Advertisement

Journal of Seismology

, Volume 16, Issue 4, pp 767–776 | Cite as

Horizontal rotation signals detected by “G-Pisa” ring laser for the M w = 9.0, March 2011, Japan earthquake

  • Jacopo Belfi
  • Nicolò Beverini
  • Giorgio Carelli
  • Angela Di Virgilio
  • Enrico Maccioni
  • Gilberto Saccorotti
  • Fabio Stefani
  • Alexander Velikoseltsev
Original Article

Abstract

We report the observation of the ground rotation induced by the M w = 9.0, 11th of March 2011, Japan earthquake. The rotation measurements have been conducted with a ring laser gyroscope operating in a vertical plane, thus detecting rotations around the horizontal axis. Comparison of ground rotations with vertical accelerations from a co-located force balance accelerometer shows excellent ring laser coupling at periods longer than 100 s. Under the plane wave assumption, we derive a theoretical relationship between horizontal rotation and vertical acceleration for Rayleigh waves. Due to the oblique mounting of the gyroscope with respect to the wave direction of arrival, apparent velocities derived from the acceleration/rotation rate ratio are expected to be always larger than or equal to the true wave propagation velocity. This hypothesis is confirmed through comparison with fundamental mode, Rayleigh-wave phase velocities predicted for a standard Earth model.

Keywords

Laser gyroscopes Rotational seismology Seismic instrumentation 

Notes

Acknowledgements

We acknowledge F. Bosi, A. Gebauer, R. Hurst, and U. Schreiber for the useful discussions. A. Velikoseltsev acknowledges the partial support from the Federal Targeted Program Scientific and scientific pedagogical personnel of the innovative Russia in 2009–2013 of the Ministry of Education and Science of the Russian Federation.

References

  1. Belfi J, Beverini N, Bosi F, Carelli G, Di Virgilio A, Kolker D, Maccioni E, Ortolan A, Passaquieti R, Stefani F (2012) Performance of “G-Pisa” ring laser gyro at the Virgo site. J Seismol. doi: 10.1007/s10950-012-9277-8 Google Scholar
  2. Cochard A, Igel H, Schuberth B, Suryanto W, Velikoseltsev A, Schreiber U, Wassermann J, Scherbaum F, Vollmer D (2006) Rotational motions in seismology: theory, observation, simulation. In: Teisseyre R, Takeo M, Majewski E (eds) Earthquake source asymmetry, structural media and rotation effects. Springer, Berlin, pp 7, 62, 72Google Scholar
  3. Igel H, Schreiber KU, Flaws A, Schuberth B, Velikoseltsev A, Cochard A (2005) Rotational motions induced by the M8. 1 Tokachi-oki earthquake, September 25, 2003. Geophys Res Lett 32(8):L08309Google Scholar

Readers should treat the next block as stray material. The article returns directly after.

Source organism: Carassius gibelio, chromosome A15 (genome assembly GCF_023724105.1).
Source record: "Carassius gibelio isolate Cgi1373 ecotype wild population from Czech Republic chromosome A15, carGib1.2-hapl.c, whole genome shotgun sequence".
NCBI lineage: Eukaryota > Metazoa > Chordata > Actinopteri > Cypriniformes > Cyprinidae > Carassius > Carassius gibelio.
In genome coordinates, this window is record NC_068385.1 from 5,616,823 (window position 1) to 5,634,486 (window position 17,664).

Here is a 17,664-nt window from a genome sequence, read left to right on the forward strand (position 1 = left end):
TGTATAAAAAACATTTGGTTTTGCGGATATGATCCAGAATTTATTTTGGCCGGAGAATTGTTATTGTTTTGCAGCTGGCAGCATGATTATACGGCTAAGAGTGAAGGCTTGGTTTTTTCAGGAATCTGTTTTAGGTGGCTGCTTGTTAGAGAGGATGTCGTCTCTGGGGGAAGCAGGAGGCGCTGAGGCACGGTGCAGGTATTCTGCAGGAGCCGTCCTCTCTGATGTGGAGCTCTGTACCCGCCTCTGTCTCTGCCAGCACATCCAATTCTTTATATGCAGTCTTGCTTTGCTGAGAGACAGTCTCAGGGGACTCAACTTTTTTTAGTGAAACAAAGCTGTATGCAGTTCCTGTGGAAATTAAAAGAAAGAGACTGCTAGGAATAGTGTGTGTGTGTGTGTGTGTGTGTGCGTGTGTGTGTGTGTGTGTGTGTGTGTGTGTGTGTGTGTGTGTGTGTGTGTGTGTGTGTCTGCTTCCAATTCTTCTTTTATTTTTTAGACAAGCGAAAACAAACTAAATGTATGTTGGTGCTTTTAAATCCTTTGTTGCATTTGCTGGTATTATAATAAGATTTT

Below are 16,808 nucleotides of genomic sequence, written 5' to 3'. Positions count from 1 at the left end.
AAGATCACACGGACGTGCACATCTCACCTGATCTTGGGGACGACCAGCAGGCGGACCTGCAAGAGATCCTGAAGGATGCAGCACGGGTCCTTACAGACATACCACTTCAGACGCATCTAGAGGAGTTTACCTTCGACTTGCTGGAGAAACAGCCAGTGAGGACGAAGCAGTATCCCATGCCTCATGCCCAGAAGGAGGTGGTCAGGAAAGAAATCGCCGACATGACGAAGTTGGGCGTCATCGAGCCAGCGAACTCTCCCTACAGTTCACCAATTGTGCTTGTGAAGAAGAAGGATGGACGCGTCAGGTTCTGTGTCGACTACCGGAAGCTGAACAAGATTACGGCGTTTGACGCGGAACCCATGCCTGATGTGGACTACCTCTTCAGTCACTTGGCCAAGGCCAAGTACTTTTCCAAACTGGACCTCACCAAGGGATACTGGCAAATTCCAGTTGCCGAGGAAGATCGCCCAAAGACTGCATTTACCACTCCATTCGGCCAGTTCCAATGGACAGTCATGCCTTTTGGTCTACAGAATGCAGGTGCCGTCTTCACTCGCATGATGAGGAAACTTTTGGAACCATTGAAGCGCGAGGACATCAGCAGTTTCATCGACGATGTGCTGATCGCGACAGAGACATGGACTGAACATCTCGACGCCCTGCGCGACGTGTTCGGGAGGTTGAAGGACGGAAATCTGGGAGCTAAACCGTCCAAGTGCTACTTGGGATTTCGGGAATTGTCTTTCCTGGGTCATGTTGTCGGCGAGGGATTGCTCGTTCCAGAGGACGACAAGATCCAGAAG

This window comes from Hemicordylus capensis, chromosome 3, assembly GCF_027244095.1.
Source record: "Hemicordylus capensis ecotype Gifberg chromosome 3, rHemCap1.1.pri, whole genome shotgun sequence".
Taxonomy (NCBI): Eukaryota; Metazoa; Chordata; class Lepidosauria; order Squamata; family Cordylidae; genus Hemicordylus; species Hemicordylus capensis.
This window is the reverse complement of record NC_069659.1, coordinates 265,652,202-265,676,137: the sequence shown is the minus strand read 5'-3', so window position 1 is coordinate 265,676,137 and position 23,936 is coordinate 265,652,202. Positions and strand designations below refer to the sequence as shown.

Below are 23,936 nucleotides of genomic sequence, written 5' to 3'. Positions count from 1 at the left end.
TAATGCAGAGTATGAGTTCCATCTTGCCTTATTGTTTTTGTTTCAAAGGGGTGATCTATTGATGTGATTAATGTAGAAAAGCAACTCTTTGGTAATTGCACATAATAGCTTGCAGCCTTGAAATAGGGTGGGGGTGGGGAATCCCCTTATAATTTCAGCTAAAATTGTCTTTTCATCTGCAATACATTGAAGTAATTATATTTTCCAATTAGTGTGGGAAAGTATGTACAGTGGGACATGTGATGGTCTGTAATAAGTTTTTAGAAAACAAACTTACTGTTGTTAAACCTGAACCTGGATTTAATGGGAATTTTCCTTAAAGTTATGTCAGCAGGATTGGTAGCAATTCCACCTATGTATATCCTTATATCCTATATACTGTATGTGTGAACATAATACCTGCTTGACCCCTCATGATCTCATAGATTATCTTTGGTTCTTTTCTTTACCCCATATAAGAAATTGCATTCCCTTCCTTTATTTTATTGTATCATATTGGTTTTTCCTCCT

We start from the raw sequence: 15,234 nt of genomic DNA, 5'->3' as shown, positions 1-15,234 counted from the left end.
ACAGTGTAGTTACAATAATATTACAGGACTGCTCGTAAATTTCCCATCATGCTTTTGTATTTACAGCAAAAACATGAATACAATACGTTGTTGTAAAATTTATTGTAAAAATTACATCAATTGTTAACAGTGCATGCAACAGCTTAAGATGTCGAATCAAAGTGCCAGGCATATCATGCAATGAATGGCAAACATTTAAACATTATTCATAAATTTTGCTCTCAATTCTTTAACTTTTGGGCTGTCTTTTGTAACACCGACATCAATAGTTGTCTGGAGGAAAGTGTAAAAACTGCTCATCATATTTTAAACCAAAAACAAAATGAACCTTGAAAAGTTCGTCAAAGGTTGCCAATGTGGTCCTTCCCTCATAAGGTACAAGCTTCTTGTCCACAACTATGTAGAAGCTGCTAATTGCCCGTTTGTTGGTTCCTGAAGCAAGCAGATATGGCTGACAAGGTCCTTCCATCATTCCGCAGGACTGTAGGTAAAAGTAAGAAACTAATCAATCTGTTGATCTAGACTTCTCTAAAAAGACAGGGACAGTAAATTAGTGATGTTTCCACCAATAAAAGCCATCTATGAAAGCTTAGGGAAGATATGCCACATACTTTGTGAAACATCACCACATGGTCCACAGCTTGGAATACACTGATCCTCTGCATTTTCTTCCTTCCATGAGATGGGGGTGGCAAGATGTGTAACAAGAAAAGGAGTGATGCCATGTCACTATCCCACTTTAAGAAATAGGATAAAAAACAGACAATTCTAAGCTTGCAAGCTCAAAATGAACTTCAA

4. Igel H, Cochard A, Wassermann J, Asher Flaws F, Schreiber U, Velikoseltsev A Pham Dinh N (2007) Broad-band observations of earthquake-induced rotational ground motions. Geophys J Int 168:182–196CrossRefGoogle Scholar
  5. Kennett BLN, Engdahl ER, Buland R (1995) Constraints on seismic velocities in the Earth from traveltimes. Geophys J Int 122:108–124CrossRefGoogle Scholar
  6. Kurrle D, Igel H, Ferreira AMG, Wassermann J, Schreiber U (2010) Can we estimate local Love wave dispersion properties from collocated amplitude measurements of translations and rotations? Geophys Res Lett 37:L04307CrossRefGoogle Scholar
  7. Lay T and Wallace TC (1995) Modern global seismology. Academic, San DiegoGoogle Scholar
  8. Li H, Sun L, Wang S (2001) Improved approach for obtaining rotational components of seismic motion. Transactions, SMiRT16, Washington, DCGoogle Scholar
  9. McLeod DP, Stedman GE, Webb TH, Schreiber KU (1998) Comparison of standard and ring laser rotational seismograms. BSSA 88(6):1495–1503Google Scholar
  10. Pancha A, Webb TH, Stedman GE, McLeod DP, Schreiber KU (2000) Ring laser detection of rotations from teleseismic waves. Geophys Res Lett 27:3553–3556CrossRefGoogle Scholar
  11. Rautenberg V, Plag HP, Burns M, Stedman GE, Juttner HU (1997) Tidally induced Sagnac signal in a ring laser. Geophys Res Lett 24(8):893–896CrossRefGoogle Scholar
  12. Schreiber KU, Klugel T, Stedman GE (2003) Earth tide and tilt detection by a ring laser gyroscope. J Geophys Res 108:2132CrossRefGoogle Scholar
  13. Schreiber KU, Stedman GE, Igel H, Flaws A (2006) Ring laser gyroscopes as rotation sensors for seismic wave studies. In: Teisseyre R et al (eds) Earthquake source asymmetry, structural media and rotation effects. Springer, Berlin, pp 377–390CrossRefGoogle Scholar
  14. Stedman GE (1997) Ring-laser tests of fundamental physics and geophysics. Rep Prog Phys 60–6:615Google Scholar
  15. Stedman GE, Li Z, Bilger HR (1995) Sideband analysis and seismic detection in large ring laser. Appl Opt 34:7390–7396CrossRefGoogle Scholar
  16. Takeo M (2009) Rotational motions observed during an earthquake swarm in April 1998 offshore Ito, Japan. Bull Seism Soc Am 99(2B):1028CrossRefGoogle Scholar

Copyright information

© Springer Science+Business Media B.V. 2012

Authors and Affiliations

  • Jacopo Belfi
    • 1
  • Nicolò Beverini
    • 1
  • Giorgio Carelli
    • 1
  • Angela Di Virgilio
    • 2
  • Enrico Maccioni
    • 1
  • Gilberto Saccorotti
    • 3
    • 4
  • Fabio Stefani
    • 1
  • Alexander Velikoseltsev
    • 5
  1. 1.Department of Physics “Enrico Fermi”Università di Pisa and CNISM unità di PisaPisaItaly
  2. 2.INFN Sez. di PisaPisaItaly
  3. 3.Istituto Nazionale di Geofisica e VulcanologiaPisaItaly
  4. 4.Fondazione Prato RicerchePratoItaly
  5. 5.Department of Laser Measurement and Navigation SystemsSt.-Petersburg Electrotechnical UniversitySt.-PetersburgRussia

Personalised recommendations